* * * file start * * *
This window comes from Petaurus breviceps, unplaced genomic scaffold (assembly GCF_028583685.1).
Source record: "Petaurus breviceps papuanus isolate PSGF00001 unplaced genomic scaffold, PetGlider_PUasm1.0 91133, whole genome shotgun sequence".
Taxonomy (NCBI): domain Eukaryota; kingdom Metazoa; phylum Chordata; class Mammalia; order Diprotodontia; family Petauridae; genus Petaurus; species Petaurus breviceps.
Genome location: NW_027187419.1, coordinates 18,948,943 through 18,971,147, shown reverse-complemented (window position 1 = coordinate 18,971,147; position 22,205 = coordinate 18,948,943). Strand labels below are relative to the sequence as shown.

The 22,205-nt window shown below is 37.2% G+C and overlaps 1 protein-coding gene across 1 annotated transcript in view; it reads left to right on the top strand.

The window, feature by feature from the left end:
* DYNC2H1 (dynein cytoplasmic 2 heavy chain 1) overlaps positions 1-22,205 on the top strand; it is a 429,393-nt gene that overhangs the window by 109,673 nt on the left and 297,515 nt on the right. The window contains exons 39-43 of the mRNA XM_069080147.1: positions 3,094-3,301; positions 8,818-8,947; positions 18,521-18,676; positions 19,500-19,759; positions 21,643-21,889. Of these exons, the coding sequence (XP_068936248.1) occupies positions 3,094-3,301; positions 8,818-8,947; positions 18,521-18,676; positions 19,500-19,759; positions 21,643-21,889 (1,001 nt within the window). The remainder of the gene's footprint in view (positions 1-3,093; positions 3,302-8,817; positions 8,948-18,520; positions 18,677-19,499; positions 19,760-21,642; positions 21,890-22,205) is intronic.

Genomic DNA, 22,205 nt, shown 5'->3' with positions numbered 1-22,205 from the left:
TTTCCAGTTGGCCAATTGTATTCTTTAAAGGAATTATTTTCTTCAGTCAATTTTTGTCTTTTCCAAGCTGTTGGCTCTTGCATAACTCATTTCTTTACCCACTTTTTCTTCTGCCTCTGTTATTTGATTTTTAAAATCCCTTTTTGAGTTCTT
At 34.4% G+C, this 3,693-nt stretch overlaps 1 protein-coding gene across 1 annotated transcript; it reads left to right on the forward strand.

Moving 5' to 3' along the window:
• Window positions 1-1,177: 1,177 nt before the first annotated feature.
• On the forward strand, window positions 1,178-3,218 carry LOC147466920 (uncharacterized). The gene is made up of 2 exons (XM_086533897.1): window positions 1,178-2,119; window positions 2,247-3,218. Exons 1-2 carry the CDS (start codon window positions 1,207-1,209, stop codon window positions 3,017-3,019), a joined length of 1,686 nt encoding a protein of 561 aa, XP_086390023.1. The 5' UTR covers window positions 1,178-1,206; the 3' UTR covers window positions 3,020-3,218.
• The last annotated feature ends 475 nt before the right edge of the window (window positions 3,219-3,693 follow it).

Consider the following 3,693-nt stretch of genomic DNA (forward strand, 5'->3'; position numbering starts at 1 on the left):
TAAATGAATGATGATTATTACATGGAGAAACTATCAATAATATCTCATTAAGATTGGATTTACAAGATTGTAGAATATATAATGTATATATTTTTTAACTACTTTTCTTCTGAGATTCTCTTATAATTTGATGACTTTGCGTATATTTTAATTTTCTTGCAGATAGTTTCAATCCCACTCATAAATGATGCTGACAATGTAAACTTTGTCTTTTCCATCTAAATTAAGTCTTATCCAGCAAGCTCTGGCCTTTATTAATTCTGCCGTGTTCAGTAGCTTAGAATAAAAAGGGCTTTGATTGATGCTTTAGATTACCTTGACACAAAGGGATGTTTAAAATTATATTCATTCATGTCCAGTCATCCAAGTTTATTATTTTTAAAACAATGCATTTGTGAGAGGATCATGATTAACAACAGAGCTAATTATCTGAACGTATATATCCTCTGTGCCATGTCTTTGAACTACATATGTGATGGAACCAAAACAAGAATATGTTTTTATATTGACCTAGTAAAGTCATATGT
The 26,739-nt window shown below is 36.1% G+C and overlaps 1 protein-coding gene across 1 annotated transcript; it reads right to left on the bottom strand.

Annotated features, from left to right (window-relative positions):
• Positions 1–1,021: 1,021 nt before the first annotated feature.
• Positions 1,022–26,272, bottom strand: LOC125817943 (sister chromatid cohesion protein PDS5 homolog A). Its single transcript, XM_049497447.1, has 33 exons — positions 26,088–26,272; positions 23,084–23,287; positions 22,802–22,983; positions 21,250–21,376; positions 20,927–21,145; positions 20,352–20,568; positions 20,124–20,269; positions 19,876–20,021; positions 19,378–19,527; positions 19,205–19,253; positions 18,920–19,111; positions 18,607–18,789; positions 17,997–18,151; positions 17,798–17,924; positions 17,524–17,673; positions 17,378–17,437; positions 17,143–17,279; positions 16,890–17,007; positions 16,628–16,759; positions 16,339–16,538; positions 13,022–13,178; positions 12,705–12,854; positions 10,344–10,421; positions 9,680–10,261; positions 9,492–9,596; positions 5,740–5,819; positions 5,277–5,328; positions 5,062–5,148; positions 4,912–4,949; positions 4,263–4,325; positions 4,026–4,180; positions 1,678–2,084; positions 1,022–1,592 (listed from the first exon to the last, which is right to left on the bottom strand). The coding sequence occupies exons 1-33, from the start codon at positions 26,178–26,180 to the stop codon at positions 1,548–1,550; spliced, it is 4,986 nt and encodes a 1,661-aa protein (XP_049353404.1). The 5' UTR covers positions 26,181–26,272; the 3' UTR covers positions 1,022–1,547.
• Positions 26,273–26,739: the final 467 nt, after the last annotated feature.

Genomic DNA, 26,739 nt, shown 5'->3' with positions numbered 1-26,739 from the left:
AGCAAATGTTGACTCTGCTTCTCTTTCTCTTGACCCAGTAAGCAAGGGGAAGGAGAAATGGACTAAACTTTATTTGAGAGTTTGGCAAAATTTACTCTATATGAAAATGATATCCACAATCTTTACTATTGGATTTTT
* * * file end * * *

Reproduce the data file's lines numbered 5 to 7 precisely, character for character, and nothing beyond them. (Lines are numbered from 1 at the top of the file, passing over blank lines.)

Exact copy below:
The 22,205-nt window shown below is 37.2% G+C and overlaps 1 protein-coding gene across 1 annotated transcript in view; it reads left to right on the top strand.

The window, feature by feature from the left end:
* DYNC2H1 (dynein cytoplasmic 2 heavy chain 1) overlaps positions 1-22,205 on the top strand; it is a 429,393-nt gene that overhangs the window by 109,673 nt on the left and 297,515 nt on the right. The window contains exons 39-43 of the mRNA XM_069080147.1: positions 3,094-3,301; positions 8,818-8,947; positions 18,521-18,676; positions 19,500-19,759; positions 21,643-21,889. Of these exons, the coding sequence (XP_068936248.1) occupies positions 3,094-3,301; positions 8,818-8,947; positions 18,521-18,676; positions 19,500-19,759; positions 21,643-21,889 (1,001 nt within the window). The remainder of the gene's footprint in view (positions 1-3,093; positions 3,302-8,817; positions 8,948-18,520; positions 18,677-19,499; positions 19,760-21,642; positions 21,890-22,205) is intronic.